Donald Clarke in the Irish Times went further still, in Why the Brexit poll is the dumbest mistake a UK PM has ever made.
For last minute ditherers, a couple of pro-Remain pieces which I think are worth reading:
- Lucy Marcus on Project Syndicate, The World’s Ins and Outs (on the fatal lure of isolationism)
- barrister Matthew Scott, a self-confessed agnostic until recently, as barristerblogger, saying We must remain in the EU for peace and prosperity (with some interesting comments on parliamentary sovereignty).
Sharp rise in inter-lawyer misconduct complaints
There has been a sharp rise in misconduct complaints by solicitors and other lawyers (such as barristers) against solicitors, according to City law firm RPC – but more worrying is the suggestion that many are being filed purely to gain a tactical advantage in an ever-tougher litigation market. According to RPC’s press release:
tensions between litigants are often exacerbated by the tactics commonly used in litigation, correspondence becoming heated and simple mistakes being made – none of which necessarily constitutes misconduct….
RPC says that complaints are often made at the request of clients who may misunderstand what constitutes misconduct, misconstrue the meaning or intention of the other party’s solicitor, or seek to exploit an opportunity for tactical advantage.The firm adds that it can be risky for clients to make unwarranted misconduct complaints against the other side’s lawyers: this may do nothing more than increase their own costs (and exposure to the other side’s costs), and it may even annoy the court.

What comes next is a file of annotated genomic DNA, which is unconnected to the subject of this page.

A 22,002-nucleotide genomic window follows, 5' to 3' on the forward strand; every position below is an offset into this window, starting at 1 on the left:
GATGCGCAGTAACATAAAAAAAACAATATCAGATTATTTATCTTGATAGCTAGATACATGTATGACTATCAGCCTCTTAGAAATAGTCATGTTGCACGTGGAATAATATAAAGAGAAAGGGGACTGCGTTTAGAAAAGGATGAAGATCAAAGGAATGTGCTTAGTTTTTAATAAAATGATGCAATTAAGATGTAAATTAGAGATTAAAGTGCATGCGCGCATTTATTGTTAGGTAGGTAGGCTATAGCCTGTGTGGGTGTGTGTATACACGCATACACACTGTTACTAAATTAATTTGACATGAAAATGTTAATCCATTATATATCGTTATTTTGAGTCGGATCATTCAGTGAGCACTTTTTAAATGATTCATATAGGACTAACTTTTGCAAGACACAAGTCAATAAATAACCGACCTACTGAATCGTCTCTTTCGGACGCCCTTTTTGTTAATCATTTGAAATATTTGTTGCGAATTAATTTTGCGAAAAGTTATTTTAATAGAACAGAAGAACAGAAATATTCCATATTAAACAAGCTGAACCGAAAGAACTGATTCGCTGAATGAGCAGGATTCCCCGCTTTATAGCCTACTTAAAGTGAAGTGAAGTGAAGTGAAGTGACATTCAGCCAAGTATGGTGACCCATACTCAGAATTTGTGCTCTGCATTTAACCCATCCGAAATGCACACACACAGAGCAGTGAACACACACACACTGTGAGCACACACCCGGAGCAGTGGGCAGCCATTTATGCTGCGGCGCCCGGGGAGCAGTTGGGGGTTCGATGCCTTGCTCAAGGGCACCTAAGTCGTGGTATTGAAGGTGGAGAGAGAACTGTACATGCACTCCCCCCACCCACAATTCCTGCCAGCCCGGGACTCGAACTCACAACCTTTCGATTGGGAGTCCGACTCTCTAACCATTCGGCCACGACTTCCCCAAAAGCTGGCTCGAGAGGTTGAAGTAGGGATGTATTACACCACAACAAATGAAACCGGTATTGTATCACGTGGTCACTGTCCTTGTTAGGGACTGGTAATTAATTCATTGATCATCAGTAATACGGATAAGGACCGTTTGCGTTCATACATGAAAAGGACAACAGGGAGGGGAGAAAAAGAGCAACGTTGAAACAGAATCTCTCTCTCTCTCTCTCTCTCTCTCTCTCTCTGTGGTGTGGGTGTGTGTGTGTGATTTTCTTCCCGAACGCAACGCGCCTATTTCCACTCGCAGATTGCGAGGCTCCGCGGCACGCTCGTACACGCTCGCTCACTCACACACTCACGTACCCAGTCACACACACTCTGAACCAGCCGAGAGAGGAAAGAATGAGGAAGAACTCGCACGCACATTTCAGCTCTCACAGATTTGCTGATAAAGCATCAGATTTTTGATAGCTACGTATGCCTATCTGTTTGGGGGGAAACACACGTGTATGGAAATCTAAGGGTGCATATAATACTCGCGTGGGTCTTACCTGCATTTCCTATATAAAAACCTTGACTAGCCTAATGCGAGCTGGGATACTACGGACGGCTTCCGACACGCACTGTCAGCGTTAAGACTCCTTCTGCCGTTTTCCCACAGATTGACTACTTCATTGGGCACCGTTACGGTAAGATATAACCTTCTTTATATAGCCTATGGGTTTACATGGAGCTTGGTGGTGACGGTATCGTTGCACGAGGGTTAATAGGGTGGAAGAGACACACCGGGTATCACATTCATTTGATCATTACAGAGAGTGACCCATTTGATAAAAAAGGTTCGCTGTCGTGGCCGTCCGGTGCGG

See also Richard Moorhead, on his Lawyerwatch blog, Blaming the other: Professional irresponsibility in action? He comments:
Lawyers should be very cautious of giving a client the whiphand when it comes to alleging or not enforcing ethics. And they should be very wary indeed of blaming clients for misunderstandings, misconceptions and tactical devilry if they are theprofessional advisers of said clients.
The position is different, I dare say, when complaints are made by non-lawyers, particularly litigants in person, who often don’t understand the rules of courtly conduct, and assume a lawyer on the other side is “lying” when they are simply putting their own client’s case.
It would be helpful to be able to see the research done by RPC in full.
The Times on Thursday (£) seems to have concentrated on the idea of barristerial rudeness, as personified by the fictitious character of Rumpole of the Bailey – which rather misses the point of the story, because (a) Rumpole wasn’t rude so much as occasionally blunt or obtuse; (b) the story from RPC is really (mostly) about complaints about solicitors, and not about rudeness as such. But Rumpole at least makes a better stock image than, say, an inappropriate gavel…